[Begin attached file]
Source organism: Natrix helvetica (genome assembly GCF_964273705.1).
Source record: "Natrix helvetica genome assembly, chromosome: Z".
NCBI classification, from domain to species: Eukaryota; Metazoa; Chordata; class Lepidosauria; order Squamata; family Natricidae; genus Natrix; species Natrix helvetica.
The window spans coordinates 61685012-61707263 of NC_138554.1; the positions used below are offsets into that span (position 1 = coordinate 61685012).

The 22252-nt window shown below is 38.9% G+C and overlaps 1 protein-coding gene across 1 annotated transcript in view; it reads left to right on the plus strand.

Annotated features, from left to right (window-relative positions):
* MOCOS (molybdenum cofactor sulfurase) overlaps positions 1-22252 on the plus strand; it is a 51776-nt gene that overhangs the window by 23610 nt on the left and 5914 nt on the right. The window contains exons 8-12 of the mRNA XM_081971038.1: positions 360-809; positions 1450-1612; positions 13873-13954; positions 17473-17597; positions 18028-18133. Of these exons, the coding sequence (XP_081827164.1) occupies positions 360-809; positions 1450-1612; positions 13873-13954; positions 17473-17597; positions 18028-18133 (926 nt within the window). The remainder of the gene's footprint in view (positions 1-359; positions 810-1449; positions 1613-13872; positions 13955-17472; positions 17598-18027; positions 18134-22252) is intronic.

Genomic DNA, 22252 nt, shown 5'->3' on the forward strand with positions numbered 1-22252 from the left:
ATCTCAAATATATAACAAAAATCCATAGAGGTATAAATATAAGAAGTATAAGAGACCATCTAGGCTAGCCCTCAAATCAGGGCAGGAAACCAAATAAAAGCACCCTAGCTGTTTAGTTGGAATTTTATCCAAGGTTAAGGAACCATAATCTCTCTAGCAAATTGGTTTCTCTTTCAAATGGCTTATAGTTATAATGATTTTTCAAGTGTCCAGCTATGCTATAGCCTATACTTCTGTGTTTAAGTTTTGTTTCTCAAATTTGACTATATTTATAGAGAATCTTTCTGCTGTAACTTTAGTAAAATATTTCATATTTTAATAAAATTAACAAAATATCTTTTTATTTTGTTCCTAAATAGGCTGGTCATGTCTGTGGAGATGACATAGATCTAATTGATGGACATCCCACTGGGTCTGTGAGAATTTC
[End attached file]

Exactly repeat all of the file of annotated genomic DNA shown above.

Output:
Source organism: Natrix helvetica (genome assembly GCF_964273705.1).
Source record: "Natrix helvetica genome assembly, chromosome: Z".
NCBI classification, from domain to species: Eukaryota; Metazoa; Chordata; class Lepidosauria; order Squamata; family Natricidae; genus Natrix; species Natrix helvetica.
The window spans coordinates 61685012-61707263 of NC_138554.1; the positions used below are offsets into that span (position 1 = coordinate 61685012).

The 22252-nt window shown below is 38.9% G+C and overlaps 1 protein-coding gene across 1 annotated transcript in view; it reads left to right on the plus strand.

Annotated features, from left to right (window-relative positions):
* MOCOS (molybdenum cofactor sulfurase) overlaps positions 1-22252 on the plus strand; it is a 51776-nt gene that overhangs the window by 23610 nt on the left and 5914 nt on the right. The window contains exons 8-12 of the mRNA XM_081971038.1: positions 360-809; positions 1450-1612; positions 13873-13954; positions 17473-17597; positions 18028-18133. Of these exons, the coding sequence (XP_081827164.1) occupies positions 360-809; positions 1450-1612; positions 13873-13954; positions 17473-17597; positions 18028-18133 (926 nt within the window). The remainder of the gene's footprint in view (positions 1-359; positions 810-1449; positions 1613-13872; positions 13955-17472; positions 17598-18027; positions 18134-22252) is intronic.

Genomic DNA, 22252 nt, shown 5'->3' on the forward strand with positions numbered 1-22252 from the left:
ATCTCAAATATATAACAAAAATCCATAGAGGTATAAATATAAGAAGTATAAGAGACCATCTAGGCTAGCCCTCAAATCAGGGCAGGAAACCAAATAAAAGCACCCTAGCTGTTTAGTTGGAATTTTATCCAAGGTTAAGGAACCATAATCTCTCTAGCAAATTGGTTTCTCTTTCAAATGGCTTATAGTTATAATGATTTTTCAAGTGTCCAGCTATGCTATAGCCTATACTTCTGTGTTTAAGTTTTGTTTCTCAAATTTGACTATATTTATAGAGAATCTTTCTGCTGTAACTTTAGTAAAATATTTCATATTTTAATAAAATTAACAAAATATCTTTTTATTTTGTTCCTAAATAGGCTGGTCATGTCTGTGGAGATGACATAGATCTAATTGATGGACATCCCACTGGGTCTGTGAGAATTTC